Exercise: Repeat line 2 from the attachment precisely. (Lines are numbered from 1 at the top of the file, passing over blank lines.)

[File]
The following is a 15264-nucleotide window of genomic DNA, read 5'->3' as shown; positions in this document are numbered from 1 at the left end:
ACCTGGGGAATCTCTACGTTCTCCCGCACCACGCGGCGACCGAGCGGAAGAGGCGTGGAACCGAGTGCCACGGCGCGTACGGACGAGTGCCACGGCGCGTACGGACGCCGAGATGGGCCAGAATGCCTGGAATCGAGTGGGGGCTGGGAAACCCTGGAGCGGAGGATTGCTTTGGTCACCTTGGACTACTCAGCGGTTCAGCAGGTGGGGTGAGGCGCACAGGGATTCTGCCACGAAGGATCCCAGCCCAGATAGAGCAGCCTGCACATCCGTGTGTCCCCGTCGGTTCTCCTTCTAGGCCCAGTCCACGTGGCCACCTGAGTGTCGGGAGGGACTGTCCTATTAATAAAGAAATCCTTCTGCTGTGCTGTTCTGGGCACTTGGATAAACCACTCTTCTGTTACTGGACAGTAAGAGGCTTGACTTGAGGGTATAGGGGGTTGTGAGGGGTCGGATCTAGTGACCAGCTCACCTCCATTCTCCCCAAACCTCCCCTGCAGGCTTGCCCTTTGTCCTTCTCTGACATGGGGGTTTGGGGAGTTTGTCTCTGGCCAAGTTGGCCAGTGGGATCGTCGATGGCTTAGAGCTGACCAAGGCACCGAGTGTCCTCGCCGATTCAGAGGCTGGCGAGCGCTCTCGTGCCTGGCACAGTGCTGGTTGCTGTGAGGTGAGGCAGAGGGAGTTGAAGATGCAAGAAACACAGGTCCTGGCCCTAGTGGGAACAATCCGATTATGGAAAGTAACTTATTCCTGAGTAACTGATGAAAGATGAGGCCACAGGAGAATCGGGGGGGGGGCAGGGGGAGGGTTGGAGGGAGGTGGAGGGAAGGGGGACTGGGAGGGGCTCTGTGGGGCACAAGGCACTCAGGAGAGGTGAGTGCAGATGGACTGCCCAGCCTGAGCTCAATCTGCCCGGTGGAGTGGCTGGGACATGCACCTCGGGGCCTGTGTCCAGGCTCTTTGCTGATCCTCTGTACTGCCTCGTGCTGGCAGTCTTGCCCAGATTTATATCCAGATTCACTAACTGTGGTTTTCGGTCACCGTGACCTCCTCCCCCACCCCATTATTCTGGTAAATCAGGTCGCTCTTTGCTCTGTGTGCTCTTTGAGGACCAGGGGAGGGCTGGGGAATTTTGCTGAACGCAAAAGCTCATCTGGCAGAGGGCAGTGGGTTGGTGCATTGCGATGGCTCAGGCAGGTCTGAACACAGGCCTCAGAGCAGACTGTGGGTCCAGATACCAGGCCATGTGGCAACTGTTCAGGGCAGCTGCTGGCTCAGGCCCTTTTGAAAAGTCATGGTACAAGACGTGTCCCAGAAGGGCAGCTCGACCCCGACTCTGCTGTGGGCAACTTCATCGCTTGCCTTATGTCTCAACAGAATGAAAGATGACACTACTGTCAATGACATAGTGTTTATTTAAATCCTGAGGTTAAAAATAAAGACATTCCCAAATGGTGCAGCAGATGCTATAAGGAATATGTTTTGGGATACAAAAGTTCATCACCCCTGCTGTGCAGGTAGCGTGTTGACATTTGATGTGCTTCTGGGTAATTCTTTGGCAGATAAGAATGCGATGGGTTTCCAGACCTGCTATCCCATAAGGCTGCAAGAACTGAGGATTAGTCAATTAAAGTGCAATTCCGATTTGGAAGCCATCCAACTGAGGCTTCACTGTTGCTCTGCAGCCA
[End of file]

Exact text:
ACCTGGGGAATCTCTACGTTCTCCCGCACCACGCGGCGACCGAGCGGAAGAGGCGTGGAACCGAGTGCCACGGCGCGTACGGACGAGTGCCACGGCGCGTACGGACGCCGAGATGGGCCAGAATGCCTGGAATCGAGTGGGGGCTGGGAAACCCTGGAGCGGAGGATTGCTTTGGTCACCTTGGACTACTCAGCGGTTCAGCAGGTGGGGTGAGGCGCACAGGGATTCTGCCACGAAGGATCCCAGCCCAGATAGAGCAGCCTGCACATCCGTGTGTCCCCGTCGGTTCTCCTTCTAGGCCCAGTCCACGTGGCCACCTGAGTGTCGGGAGGGACTGTCCTATTAATAAAGAAATCCTTCTGCTGTGCTGTTCTGGGCACTTGGATAAACCACTCTTCTGTTACTGGACAGTAAGAGGCTTGACTTGAGGGTATAGGGGGTTGTGAGGGGTCGGATCTAGTGACCAGCTCACCTCCATTCTCCCCAAACCTCCCCTGCAGGCTTGCCCTTTGTCCTTCTCTGACATGGGGGTTTGGGGAGTTTGTCTCTGGCCAAGTTGGCCAGTGGGATCGTCGATGGCTTAGAGCTGACCAAGGCACCGAGTGTCCTCGCCGATTCAGAGGCTGGCGAGCGCTCTCGTGCCTGGCACAGTGCTGGTTGCTGTGAGGTGAGGCAGAGGGAGTTGAAGATGCAAGAAACACAGGTCCTGGCCCTAGTGGGAACAATCCGATTATGGAAAGTAACTTATTCCTGAGTAACTGATGAAAGATGAGGCCACAGGAGAATCGGGGGGGGGGCAGGGGGAGGGTTGGAGGGAGGTGGAGGGAAGGGGGACTGGGAGGGGCTCTGTGGGGCACAAGGCACTCAGGAGAGGTGAGTGCAGATGGACTGCCCAGCCTGAGCTCAATCTGCCCGGTGGAGTGGCTGGGACATGCACCTCGGGGCCTGTGTCCAGGCTCTTTGCTGATCCTCTGTACTGCCTCGTGCTGGCAGTCTTGCCCAGATTTATATCCAGATTCACTAACTGTGGTTTTCGGTCACCGTGACCTCCTCCCCCACCCCATTATTCTGGTAAATCAGGTCGCTCTTTGCTCTGTGTGCTCTTTGAGGACCAGGGGAGGGCTGGGGAATTTTGCTGAACGCAAAAGCTCATCTGGCAGAGGGCAGTGGGTTGGTGCATTGCGATGGCTCAGGCAGGTCTGAACACAGGCCTCAGAGCAGACTGTGGGTCCAGATACCAGGCCATGTGGCAACTGTTCAGGGCAGCTGCTGGCTCAGGCCCTTTTGAAAAGTCATGGTACAAGACGTGTCCCAGAAGGGCAGCTCGACCCCGACTCTGCTGTGGGCAACTTCATCGCTTGCCTTATGTCTCAACAGAATGAAAGATGACACTACTGTCAATGACATAGTGTTTATTTAAATCCTGAGGTTAAAAATAAAGACATTCCCAAATGGTGCAGCAGATGCTATAAGGAATATGTTTTGGGATACAAAAGTTCATCACCCCTGCTGTGCAGGTAGCGTGTTGACATTTGATGTGCTTCTGGGTAATTCTTTGGCAGATAAGAATGCGATGGGTTTCCAGACCTGCTATCCCATAAGGCTGCAAGAACTGAGGATTAGTCAATTAAAGTGCAATTCCGATTTGGAAGCCATCCAACTGAGGCTTCACTGTTGCTCTGCAGCCA